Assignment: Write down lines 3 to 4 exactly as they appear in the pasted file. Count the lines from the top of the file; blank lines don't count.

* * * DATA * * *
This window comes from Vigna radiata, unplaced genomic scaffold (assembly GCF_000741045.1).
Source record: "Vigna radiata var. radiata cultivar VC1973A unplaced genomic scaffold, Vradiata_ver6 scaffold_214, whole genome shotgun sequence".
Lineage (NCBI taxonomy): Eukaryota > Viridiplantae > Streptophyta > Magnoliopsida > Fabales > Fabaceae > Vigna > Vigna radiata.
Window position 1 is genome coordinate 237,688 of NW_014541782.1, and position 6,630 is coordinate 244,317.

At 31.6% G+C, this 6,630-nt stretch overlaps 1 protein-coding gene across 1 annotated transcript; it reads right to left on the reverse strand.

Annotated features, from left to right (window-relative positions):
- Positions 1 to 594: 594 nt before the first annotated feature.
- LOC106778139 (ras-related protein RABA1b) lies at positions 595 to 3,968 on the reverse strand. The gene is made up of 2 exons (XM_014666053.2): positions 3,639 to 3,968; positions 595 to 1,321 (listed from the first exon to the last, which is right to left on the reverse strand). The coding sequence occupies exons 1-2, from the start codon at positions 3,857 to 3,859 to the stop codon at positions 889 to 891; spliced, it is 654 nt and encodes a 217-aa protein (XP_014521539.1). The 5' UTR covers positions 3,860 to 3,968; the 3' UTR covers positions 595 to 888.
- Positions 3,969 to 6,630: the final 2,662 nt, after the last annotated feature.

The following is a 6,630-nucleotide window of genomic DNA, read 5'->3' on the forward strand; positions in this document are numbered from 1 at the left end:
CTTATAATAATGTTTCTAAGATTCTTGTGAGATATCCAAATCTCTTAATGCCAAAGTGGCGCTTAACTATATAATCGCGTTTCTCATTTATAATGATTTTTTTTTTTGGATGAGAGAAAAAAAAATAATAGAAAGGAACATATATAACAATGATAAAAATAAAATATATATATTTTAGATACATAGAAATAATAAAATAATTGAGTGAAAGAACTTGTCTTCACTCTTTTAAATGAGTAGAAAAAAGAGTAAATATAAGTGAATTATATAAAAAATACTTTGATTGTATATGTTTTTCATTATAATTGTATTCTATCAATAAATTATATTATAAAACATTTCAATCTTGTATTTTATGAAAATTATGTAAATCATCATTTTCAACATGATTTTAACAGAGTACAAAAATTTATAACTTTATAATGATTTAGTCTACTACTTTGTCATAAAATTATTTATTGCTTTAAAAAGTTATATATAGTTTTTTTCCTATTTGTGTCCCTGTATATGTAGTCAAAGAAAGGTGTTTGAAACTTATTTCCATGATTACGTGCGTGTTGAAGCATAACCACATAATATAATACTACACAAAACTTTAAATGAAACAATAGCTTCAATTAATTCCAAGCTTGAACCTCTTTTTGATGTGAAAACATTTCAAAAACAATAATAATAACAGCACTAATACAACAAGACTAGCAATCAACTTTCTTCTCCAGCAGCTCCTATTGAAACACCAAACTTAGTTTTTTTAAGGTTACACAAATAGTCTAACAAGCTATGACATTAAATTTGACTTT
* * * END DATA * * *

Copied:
Lineage (NCBI taxonomy): Eukaryota > Viridiplantae > Streptophyta > Magnoliopsida > Fabales > Fabaceae > Vigna > Vigna radiata.
Window position 1 is genome coordinate 237,688 of NW_014541782.1, and position 6,630 is coordinate 244,317.